In 1971 he wrote about the endangered Welsh park in a book commissioned by David Brower, president of the environmental organization Friends of the Earth. Lovins spent several years as British Representative for Friends of the Earth. He wrote a number of other books published by FOE. During this time his interests settled specifically into the area of resource policy, and most especially, energy policy. An essay that he originally penned as a U.N. paper grew into his first book concerned with energy, World Energy Strategies. His next major work was co-authored with John H. Price and titled Non-Nuclear Futures.

Back in the U.S., Lovins guided mountaineering trips in the White Mountains of New Hampshire. The shock of the 1973 energy crisis helped create an audience for his ideas, and he appealed to this new audience with the publication of his 10,000-word essay "Energy Strategy: The Road Not Taken?" published in Foreign Affairs, in October 1976.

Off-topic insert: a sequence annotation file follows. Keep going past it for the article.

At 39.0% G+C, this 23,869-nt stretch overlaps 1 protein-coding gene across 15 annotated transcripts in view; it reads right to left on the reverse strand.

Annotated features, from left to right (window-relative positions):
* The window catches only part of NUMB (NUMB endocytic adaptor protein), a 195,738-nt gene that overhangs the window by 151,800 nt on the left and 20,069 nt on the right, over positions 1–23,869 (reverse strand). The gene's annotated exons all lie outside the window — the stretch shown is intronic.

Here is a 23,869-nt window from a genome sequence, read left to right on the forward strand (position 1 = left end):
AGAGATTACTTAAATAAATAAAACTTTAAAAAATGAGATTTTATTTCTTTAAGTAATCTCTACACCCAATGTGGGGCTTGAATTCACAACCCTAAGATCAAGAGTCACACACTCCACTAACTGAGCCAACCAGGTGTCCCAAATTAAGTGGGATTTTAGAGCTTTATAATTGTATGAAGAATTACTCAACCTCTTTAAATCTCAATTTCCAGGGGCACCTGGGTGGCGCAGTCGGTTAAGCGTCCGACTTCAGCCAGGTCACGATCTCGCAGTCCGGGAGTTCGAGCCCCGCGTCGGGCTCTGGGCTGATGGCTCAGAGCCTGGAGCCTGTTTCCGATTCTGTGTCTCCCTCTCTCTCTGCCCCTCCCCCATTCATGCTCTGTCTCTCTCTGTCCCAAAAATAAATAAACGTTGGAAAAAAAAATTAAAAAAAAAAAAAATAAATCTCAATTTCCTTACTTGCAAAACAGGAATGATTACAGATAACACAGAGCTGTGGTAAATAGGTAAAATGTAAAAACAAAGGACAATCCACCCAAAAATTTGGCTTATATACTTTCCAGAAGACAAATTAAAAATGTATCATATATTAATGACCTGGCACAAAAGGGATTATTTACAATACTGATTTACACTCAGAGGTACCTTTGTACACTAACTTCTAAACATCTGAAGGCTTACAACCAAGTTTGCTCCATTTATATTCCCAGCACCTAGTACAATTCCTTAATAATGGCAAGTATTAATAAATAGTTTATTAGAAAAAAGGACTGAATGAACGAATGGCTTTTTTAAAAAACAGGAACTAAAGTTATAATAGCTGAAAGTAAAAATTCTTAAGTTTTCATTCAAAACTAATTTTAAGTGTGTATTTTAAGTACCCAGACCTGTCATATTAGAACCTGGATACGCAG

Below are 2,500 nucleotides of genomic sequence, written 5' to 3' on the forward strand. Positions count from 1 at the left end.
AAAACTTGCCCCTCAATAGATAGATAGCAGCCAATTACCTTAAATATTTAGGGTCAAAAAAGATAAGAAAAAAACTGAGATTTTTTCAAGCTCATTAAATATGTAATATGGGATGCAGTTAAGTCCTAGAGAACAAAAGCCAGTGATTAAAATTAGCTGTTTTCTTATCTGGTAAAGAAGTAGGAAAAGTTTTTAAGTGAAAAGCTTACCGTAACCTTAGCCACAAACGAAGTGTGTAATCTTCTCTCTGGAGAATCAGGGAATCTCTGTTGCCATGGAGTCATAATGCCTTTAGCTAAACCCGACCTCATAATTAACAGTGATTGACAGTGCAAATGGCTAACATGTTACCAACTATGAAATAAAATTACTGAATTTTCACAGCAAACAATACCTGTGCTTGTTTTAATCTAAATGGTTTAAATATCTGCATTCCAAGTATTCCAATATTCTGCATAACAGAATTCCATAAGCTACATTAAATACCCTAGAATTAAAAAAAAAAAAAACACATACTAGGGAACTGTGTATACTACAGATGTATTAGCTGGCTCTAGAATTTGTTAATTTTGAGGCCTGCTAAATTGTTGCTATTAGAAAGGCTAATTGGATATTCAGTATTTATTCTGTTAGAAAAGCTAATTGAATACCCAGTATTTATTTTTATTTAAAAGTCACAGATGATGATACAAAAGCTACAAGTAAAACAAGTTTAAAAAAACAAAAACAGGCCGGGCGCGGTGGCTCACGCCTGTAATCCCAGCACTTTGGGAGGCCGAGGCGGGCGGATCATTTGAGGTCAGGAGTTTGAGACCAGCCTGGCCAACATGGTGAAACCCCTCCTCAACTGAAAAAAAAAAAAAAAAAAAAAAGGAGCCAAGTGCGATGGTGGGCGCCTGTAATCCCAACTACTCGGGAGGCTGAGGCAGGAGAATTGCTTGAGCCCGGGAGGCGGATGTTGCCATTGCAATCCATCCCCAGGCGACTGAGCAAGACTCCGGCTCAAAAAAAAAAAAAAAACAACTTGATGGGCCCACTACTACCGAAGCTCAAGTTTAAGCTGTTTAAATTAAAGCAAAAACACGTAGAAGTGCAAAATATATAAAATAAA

Lovins (not quite 29 at this point) described the "hard energy path" as involving inefficient liquid-fuel automotive transport, as well as giant, centralized electricity-generating facilities, often burning fossil fuels (e.g., coal or petroleum) or harnessing a fission reaction, greatly complicated by electricity wastage and loss. The "soft energy path" which he wholly preferred involves efficient use of energy, diversity of energy production methods (and matched in scale and quality to end uses), and special reliance on "soft technologies" (a.k.a., alternative technology)such as solar, wind, biofuels, geothermal, etc. For Lovins, large-scale electricity production facilities had an important place, but it was a place that they were already filling; in general, more would not be needed. One of his main concerns, was the danger of committing to nuclear energy to meet a society's energy needs. (See radioactive waste, nuclear proliferation).